Excerpt from Runaway by Alice Munro, plus links to reviews, author biography & more

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by Alice Munro

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  • First Published:
    Oct 2004, 352 pages
    Nov 2005, 352 pages

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When she has to go out shopping and the nurse isn’t there either.

A lucky inspiration of hers, one that instantly pleased him.

So what do you do then? Do you go in?

She played shy.


He calls you into his room. So? Carla? So, then?

I go in to see what he wants.

So what does he want?

This was asked and told in whispers, even if there was nobody to hear, even when they were in the neverland of their bed. A bedtime story, in which the details were important and had to be added to every time, and this with convincing reluctance, shyness, giggles, dirty, dirty. And it was not only he who was eager and grateful. She was too. Eager to please and excite him, to excite herself. Grateful every time it still worked.

And in one part of her mind it was true, she saw the randy old man, the bump he made in the sheet, bedridden indeed, almost beyond speech but proficient in sign language, indicating his desire, trying to nudge and finger her into complicity, into obliging stunts and intimacies. (Her refusal a necessity, but also perhaps strangely, slightly disappointing, to Clark.)

Now and then came an image that she had to hammer down, lest it spoil everything. She would think of the real dim and sheeted body, drugged and shrinking every day in its rented hospital bed, glimpsed only a few times when Mrs. Jamieson or the visiting nurse had neglected to close the door. She herself never actually coming closer to him than that.

In fact she had dreaded going to the Jamiesons’, but she needed the money, and she felt sorry for Mrs. Jamieson, who seemed so haunted and bewildered, as if she was walking in her sleep. Once or twice Carla had burst out and done something really silly just to loosen up the atmosphere. The kind of thing she did when clumsy and terrified first-time horseback riders were feeling humiliated. She used to try that too when Clark was stuck in his moods. It didn’t work with him anymore. But the story about Mr. Jamieson had worked, decisively.

There was no way to avoid the puddles in the path or the tall soaked grass alongside it, or the wild carrot which had recently come into flower. But the air was warm enough so that she didn’t get chilly. Her clothes were soaked through as if by her own sweat or the tears that ran down her face with the drizzle of rain. Her weeping petered out in time. She had nothing to wipe her nose on—the paper towel now soggy—but she leaned over and blew it hard into a puddle.

She lifted her head and managed the long-drawn-out, vibrating whistle that was her signal—Clark’s too—for Flora. She waited a couple of minutes and then called Flora’s name. Over and over again, whistle and name, whistle and name.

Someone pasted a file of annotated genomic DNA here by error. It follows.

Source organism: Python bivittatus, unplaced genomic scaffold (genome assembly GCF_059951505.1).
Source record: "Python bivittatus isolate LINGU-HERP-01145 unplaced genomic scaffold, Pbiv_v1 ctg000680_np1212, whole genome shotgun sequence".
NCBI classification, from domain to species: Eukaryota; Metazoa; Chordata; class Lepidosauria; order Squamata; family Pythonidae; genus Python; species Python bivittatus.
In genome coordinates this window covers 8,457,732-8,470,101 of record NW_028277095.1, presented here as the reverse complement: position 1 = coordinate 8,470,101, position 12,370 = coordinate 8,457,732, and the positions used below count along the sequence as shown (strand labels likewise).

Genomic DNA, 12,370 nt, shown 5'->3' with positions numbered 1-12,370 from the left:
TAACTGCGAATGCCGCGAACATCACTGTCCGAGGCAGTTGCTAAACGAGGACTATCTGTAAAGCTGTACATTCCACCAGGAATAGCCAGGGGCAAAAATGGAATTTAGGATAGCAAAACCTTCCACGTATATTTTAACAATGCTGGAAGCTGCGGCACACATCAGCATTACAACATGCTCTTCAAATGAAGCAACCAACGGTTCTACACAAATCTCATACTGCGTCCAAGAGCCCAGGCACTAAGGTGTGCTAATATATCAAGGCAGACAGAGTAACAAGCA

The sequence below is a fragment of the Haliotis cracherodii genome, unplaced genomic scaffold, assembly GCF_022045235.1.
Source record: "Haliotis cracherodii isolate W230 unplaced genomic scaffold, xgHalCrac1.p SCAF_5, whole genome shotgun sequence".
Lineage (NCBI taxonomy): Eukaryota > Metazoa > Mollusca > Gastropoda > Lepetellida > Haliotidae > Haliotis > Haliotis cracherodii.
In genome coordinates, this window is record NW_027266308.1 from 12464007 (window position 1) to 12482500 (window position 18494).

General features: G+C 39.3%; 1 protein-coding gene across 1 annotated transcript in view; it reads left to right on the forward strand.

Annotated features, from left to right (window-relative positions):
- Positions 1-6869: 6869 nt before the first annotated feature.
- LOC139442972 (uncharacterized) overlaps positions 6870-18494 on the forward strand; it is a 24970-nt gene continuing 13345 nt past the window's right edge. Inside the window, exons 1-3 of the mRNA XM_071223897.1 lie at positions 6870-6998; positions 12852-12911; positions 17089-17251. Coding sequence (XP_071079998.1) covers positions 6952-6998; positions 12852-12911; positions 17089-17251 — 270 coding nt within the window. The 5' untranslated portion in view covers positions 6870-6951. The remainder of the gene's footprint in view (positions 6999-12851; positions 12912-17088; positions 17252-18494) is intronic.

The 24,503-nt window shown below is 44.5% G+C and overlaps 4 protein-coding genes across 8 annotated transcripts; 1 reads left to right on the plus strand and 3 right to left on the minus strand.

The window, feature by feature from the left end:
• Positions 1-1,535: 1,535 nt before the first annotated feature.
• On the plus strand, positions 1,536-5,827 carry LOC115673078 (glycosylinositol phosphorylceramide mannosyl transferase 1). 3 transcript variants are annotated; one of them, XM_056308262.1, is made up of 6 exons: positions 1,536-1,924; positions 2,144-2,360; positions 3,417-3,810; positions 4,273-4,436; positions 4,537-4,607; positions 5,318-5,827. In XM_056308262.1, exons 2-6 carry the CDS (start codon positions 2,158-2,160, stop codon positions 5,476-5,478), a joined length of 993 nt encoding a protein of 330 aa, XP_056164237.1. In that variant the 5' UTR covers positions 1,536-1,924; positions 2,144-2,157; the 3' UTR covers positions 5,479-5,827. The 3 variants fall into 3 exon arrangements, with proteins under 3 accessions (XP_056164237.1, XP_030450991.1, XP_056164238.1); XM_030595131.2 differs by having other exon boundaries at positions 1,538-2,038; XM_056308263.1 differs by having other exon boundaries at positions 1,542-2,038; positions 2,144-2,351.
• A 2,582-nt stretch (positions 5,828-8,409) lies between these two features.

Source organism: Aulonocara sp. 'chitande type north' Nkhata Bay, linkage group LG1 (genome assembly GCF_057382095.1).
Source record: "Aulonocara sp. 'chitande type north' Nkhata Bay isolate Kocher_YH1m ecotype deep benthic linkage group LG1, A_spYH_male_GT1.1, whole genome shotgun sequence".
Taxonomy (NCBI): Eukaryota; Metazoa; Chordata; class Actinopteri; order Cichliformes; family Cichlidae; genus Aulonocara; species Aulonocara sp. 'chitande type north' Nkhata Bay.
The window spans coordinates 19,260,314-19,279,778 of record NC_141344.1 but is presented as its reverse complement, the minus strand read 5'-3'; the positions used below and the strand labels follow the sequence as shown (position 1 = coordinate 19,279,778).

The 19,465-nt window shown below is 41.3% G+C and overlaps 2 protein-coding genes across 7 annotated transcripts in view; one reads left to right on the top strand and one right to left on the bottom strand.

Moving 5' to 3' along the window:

Flora did not respond.

It was almost a relief, though, to feel the single pain of missing Flora, of missing Flora perhaps forever, compared to the mess she had got into concerning Mrs. Jamieson, and her seesaw misery with Clark. At least Flora’s leaving was not on account of anything that she—Carla—had done wrong.

At the house, there was nothing for Sylvia to do except to open the windows. And to think—with an eagerness that dismayed without really surprising her—of how soon she could see Carla.

All the paraphernalia of illness had been removed. The room that had been Sylvia and her husband’s bedroom and then his death chamber had been cleaned out and tidied up to look as if nothing had ever happened in it. Carla had helped with all that during the few frenzied days between the crematorium and the departure for Greece. Every piece of clothing Leon had ever worn and some things he hadn’t, including gifts from his sisters that had never been taken out of their packages, had been piled in the backseat of the car and delivered to the Thrift Shop. His pills, his shaving things, unopened cans of the fortified drink that had sustained him as long as anything could, cartons of the sesame seed snaps that at one time he had eaten by the dozens, the plastic bottles full of the lotion that had eased his back, the sheepskins on which he had lain—all of that was dumped into plastic bags to be hauled away as garbage, and Carla didn’t question a thing. She never said, "Maybe somebody could use that," or pointed out that whole cartons of cans were unopened. When Sylvia said, "I wish I hadn’t taken the clothes to town. I wish I’d burned them all up in the incinerator," Carla had shown no surprise.

Excerpted from Runaway by Alice Munro Copyright © 2004 by Alice Munro. Excerpted by permission of Knopf, a division of Random House, Inc. All rights reserved. No part of this excerpt may be reproduced or reprinted without permission in writing from the publisher.

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